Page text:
And if you don’t have access a 3D printer, you can order our parts by visiting our Thingiverse page and have someone local 3D print the parts and ship them to you. 

We designed the enclosure in Autodesk Fusion 360. The case houses the electronics while the top and bottom parts will snap fit together.


We split the cover into individual pieces for 3D printing with a Dual Extruder.


The inner ring is printed in translucent material so the NeoPixel LEDs can shine through the top. To 3D print the enclosure, we used an Ultimaker 3 and slice the parts in Ultimakers CURA.

Slice Settings


Download the STL files and import them into your 3D printing slicing software. You'll need to adjust your settings accordingly if you're using material different than PLA.


  • 210C Extruder Temp
  • 65c heated bed
  • 1.0 Extrusion Multiplier
  • .4mm Nozzle
  • 0.38 Extrusion Width
  • .2mm Layer Height
  • 30% infill
  • No Supports
  • skirt
  • 60mm/s | 120mm travel speed

Dual Colors


We included a dual color version of the knob cover to allow the NeoPixel ring to diffuse it. Use your preferred slicer to align and combine all three parts that make up the individual parts of the knob. Use transparent filament to allow the led lights to diffuse the knob cover.   

Prep Trinket M0


To assemble the circuit we used a flexible PCB to extend the ground connections.This way we can break out more pins on the Trinket M0.


Use sharp scissors to cut a small piece of four connected pins. The first pin on the flex PCB is soldered to the GND pin on the Trinket. The other three pins will be used for the NeoPixel Ring and Rotary encoder.


Tin the GND pin on the Trinket and then using tweezers, hold the flex PCB over the GND pin while apply heated to solder the Flex PCB to the Trinket.

Prep wires


Next we'll move on to measuring, cutting and tinning all of the wires needed to connect all of the components together. 


The NeoPixel Ring will need all of the connections to be 90mm long. The Rotary Encoder wires need to be 80mm long to reach the Trinket.


Solder NeoPixel Ring


Use third helping hands to hold the NeoPixel ring while tinning and soldering wires to the Data IN, 5v and Ground pins.

Thread Ring wires


Align the NeoPixel ring over the mounting area on the dial-mid part and pass each wire through the holes on the part.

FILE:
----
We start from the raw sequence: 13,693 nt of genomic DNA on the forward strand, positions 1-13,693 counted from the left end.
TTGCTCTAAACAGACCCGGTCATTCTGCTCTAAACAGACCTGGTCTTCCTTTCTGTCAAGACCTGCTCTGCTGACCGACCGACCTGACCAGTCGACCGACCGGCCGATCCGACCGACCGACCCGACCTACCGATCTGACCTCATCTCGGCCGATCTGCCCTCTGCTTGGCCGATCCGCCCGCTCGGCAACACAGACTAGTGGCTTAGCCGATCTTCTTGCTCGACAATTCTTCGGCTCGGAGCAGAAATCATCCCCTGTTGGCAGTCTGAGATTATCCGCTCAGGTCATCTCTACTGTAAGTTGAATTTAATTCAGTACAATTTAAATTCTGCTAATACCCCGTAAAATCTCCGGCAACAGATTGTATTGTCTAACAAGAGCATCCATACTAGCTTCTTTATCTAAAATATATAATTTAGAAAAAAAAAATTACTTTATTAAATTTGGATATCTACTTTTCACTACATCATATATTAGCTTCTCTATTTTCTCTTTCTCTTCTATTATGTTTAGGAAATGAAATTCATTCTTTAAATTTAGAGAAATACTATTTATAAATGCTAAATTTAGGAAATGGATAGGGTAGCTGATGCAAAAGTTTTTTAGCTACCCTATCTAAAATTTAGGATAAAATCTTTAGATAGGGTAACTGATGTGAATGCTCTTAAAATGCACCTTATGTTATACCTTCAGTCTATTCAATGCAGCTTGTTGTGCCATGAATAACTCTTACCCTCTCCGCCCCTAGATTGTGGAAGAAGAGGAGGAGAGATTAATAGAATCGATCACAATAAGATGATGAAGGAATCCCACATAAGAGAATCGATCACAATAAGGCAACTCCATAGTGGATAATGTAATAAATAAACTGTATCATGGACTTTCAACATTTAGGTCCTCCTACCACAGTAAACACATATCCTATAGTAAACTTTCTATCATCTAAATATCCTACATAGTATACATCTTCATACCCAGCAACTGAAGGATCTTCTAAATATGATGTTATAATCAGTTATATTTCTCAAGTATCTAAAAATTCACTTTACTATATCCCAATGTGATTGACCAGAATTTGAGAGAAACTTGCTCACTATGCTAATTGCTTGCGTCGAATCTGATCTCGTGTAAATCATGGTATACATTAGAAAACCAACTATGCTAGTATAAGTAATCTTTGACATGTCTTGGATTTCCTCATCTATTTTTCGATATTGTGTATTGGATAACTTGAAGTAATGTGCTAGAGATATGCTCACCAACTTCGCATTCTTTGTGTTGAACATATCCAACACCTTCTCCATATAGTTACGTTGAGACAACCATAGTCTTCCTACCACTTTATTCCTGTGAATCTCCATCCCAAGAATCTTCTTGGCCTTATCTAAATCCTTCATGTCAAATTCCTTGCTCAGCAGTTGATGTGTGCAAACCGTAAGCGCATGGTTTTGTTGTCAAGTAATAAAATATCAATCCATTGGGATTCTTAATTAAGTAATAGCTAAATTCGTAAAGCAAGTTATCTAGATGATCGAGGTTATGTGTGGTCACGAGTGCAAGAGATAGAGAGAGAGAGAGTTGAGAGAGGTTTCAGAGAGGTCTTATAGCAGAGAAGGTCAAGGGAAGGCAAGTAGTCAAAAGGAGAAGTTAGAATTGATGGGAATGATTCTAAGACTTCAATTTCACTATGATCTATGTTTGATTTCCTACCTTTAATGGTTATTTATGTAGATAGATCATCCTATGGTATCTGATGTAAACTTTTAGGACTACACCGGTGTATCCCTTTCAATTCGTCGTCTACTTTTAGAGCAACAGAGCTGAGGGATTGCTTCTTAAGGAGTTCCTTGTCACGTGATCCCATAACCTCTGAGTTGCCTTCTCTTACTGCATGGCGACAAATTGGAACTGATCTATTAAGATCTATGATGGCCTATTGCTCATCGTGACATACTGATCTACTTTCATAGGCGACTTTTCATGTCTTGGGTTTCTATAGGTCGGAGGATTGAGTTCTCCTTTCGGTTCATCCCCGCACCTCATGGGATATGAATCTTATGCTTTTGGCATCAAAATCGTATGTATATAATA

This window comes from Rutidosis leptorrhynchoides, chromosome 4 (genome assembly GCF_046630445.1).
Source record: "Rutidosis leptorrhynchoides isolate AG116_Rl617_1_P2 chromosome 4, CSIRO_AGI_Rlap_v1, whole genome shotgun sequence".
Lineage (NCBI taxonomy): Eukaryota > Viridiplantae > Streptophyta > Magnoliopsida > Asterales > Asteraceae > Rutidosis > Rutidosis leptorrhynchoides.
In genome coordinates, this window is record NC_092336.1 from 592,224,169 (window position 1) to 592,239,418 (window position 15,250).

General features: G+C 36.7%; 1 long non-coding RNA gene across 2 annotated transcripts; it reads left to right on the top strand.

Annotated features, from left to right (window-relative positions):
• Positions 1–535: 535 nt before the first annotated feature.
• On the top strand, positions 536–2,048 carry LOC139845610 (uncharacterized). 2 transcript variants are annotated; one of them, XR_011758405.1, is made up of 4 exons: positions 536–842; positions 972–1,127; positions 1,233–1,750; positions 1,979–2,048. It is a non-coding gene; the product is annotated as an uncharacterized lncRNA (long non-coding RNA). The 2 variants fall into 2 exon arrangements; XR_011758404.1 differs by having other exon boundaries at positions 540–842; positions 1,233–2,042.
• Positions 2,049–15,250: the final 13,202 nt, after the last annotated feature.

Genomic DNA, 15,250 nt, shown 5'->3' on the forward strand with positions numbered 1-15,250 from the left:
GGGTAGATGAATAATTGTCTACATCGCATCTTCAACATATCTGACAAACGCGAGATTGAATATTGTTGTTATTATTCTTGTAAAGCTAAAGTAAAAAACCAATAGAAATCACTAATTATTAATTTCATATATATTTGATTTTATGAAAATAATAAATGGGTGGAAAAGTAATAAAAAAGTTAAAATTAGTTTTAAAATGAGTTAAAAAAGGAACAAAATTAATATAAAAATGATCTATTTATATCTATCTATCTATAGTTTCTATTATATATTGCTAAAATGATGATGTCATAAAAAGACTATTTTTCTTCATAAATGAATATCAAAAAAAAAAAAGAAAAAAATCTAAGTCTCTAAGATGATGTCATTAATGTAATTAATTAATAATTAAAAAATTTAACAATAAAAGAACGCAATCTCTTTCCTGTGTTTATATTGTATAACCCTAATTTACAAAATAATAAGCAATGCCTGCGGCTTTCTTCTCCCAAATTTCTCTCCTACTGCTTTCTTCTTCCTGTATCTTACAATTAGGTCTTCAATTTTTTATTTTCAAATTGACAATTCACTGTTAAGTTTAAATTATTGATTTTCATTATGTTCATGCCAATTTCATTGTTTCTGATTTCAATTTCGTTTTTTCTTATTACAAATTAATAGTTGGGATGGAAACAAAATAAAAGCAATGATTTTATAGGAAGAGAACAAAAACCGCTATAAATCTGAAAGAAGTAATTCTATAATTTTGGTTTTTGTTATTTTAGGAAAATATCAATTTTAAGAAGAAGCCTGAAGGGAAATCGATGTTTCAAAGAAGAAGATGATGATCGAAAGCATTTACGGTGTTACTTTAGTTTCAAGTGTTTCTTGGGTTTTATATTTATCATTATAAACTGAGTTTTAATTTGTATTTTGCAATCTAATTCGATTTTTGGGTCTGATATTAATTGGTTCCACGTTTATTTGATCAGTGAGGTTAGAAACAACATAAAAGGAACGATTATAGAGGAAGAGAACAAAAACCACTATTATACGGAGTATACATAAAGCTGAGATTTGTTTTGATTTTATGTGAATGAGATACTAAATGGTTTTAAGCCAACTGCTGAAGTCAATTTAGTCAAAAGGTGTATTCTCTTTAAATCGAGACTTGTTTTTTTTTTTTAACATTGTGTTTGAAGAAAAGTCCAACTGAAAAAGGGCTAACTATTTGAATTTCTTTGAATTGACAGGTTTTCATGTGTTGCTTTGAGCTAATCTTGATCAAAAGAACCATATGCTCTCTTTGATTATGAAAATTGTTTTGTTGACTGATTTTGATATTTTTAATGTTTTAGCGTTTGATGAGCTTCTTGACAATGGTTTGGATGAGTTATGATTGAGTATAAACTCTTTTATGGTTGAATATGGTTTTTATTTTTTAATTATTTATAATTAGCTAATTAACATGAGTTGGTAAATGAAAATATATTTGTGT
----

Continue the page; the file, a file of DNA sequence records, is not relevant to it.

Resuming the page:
Use tweezers to help thread the wires through the holes. 


Gently press down on the NeoPixel Ring to snap fit inside the mount on the enclosure.


You can use the other two free holes to push the ring out of the enclosure if you ever need to.

Solder Rotary


Now we can prepare the Rotary Encoder. First, gently bend the legs back to avoid making contact with the Trinket once mounted inside the enclosure.


Tin and then solder each colored coded wire to according to the circuit diagram. 


You can hold the Rotary Encoder by the stem with a third helping hands to make it easier to solder. 

Mount Rotary Encoder


The rotary encoder is fitted through the hole on the dial-mid part. Rotate the part until the legs are aligned with the USB port on the side of the enclosure as shown in the picture.


If you haven't already, gently ned the legs back so they don't make contact with the Trinket once mounted in place.

Attach washer


Now we can place the washer and screw back on to the Rotary Encoder. Hold it in place while screwing the hex nut back onto the steam.

Solder Rotary to Trinket


With the Rotary mounted we can finally move on to connect it to the Trinket.


Align the Rotary assembly next to the Trinket with a pair of third helping hands.


Reference the circuit diagram and solder each connection for the NeoPixel ring and Rotary to the Trinket M0. 

Mount Trinket


Now we can mount the Trinket to the dial-lid part. We'll use M2.5x5mm long screws to securely mount the Trinket.  


First, we'll create threads for the mounts by fastening the screws to before mounting the Trinket.  Make sure the screws fasten straight to properly align the Trinket mounting holes.

Wire Manegement 

Some heat shrink tubing or kapton tape can be used to keep the wires nice and tidy.

Align USB port


Now we can attach the Trinket to to rest of the enclosure. Snap fit the dial-lid onto the dial-mid by attaching it an angle. 


Insert the back side of the lid (opposite side of the USB opening) first and then rotate the lid until the USB port on the Trinket and the opening on the enclosure align.

Attach Dial


Align the printed dial to the notch on the Rotary Encoders steam and press fit until it pushes all the way into the part.


Make sure to apply even pressure to the dial to avoid any wobble on the cover while turning the dial.




Now we can fit our USB cable into the Trinket and setup any key strokes to assign to the media dial! 


We can additional attach rubber feet or even add tac to prevent the dial from moving while in use. 


If the LED ring lights up in the opposite direction while turning, you'll mostly likely need to swap the two wires on the three leg side of the Rotary Encoder.

This guide was first published on Feb 07, 2018. It was last updated on Feb 07, 2018.